BMW X7 long-term test review
The BMW X7 is one of the largest and most luxurious SUVs you can buy, but does owning a car with such overtly American proportions really make sense in the UK? We’re living with one to find out...
The car BMW X7 xDrive30d M Sport | Run by Neil Winn, senior reviewer
Why it’s here The X7 defeated the fantastic Bentley Bentayga to take the top price point for luxury SUVs at the 2020 What Car? Awards. However, we still expect it to justify its sizeable list price by proving to be immensely comfortable, practical and effortless to run on a day-to-day basis.
Needs to Function as a mobile office, be able to carry an entire family and their luggage for hundreds of miles in utter comfort and be practical enough to everyday use.
Mileage 5286 List price £72,630 Target Price £72,370 Price as tested £93,185 Test economy 30.7mpg Official economy 30.9mpg
18 September 2020 – Details, details...
The great thing about running a large diesel-powered luxury SUV is that it's perfectly suited to covering huge distances on a single tank of fuel. So, my X7 proved to be perfect for a recent trip to Suffolk, with one tank of diesel covering the entire trip at an average of 30.9mpg, slightly more than Will managed on his holidays.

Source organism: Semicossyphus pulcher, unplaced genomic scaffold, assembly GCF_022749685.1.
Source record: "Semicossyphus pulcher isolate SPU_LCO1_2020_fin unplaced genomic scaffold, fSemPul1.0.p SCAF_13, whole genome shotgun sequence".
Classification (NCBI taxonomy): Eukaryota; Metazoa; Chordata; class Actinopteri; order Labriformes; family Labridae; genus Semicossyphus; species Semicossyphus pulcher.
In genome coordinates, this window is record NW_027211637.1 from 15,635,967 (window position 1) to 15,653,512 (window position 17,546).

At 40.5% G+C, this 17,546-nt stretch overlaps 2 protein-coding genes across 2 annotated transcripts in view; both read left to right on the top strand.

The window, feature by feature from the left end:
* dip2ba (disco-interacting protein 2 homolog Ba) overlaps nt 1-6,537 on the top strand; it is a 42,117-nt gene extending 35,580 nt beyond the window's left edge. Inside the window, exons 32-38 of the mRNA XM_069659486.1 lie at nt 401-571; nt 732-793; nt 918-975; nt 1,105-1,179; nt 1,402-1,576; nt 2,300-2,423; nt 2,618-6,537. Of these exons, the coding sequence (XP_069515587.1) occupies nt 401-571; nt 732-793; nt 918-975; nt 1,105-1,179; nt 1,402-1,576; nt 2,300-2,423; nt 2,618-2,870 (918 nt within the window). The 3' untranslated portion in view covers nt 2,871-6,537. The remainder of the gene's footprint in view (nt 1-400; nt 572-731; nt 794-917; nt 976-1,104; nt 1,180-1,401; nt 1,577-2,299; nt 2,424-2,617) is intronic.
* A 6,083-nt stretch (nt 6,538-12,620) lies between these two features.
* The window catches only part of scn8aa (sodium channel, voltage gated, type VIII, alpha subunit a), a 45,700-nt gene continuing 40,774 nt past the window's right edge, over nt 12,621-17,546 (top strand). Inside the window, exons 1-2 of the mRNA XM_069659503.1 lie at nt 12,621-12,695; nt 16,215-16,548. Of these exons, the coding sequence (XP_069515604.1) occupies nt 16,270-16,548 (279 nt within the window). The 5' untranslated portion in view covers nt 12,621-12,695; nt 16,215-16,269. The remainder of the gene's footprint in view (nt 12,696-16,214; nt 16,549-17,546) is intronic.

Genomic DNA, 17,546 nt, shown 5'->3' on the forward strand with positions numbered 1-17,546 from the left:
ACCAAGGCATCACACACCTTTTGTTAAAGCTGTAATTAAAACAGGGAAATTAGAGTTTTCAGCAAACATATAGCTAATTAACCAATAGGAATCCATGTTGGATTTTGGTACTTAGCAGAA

In fact, the biggest problem I had was that its boot was too spacious. How is this possible? Well, with our faithful old hound Sprocket belted into the rear (naturally with a blanket and bed to prevent claw and dribble from meeting leather), and the majority of our luggage packed into a vast cubby under the boot floor, I was worried, too, that our birds’ cage might be prone to sliding around when driving.
I needn’t have worried, because the carpet is ridiculously thick, preventing Sid and Nancy’s house going for a tour of the boot, while the supple ride from the air suspension meant the only noises heard from them was the odd happy chirrup. And despite warm weather, we were able to ensure all animals on board had vents aimed at them to ensure nobody cooked on the way. We could even change the temperature settings for the second and third rows up front, very handy.
Now, without wishing to sound spoilt, I do wish the heating, cooling and massaging functions of the front seat were more powerful; Mercedes seats are better at toasting, chilling or kneading your back.
In fact, I wish the seats were more like the cupholders. That’s because they have switchable cooling and heating elements that are surprisingly potent. Long after I’d grabbed a Costa and my wife a soft drink, my coffee was still delightfully warm while the Coke was perfectly chilled even when left in their poorly insulated original containers.
With us nearing our destination, there was just one more worry – manoeuvrability. Thankfully my X7 has optional £1195 rear-wheel steering. At low speeds the back wheels turn in the opposite direction to the fronts, greatly reducing the turning circle and making urban motoring surprisingly stress-free. That leaves me with only one complaint; those thick carpets are a nightmare to get dog hair out of.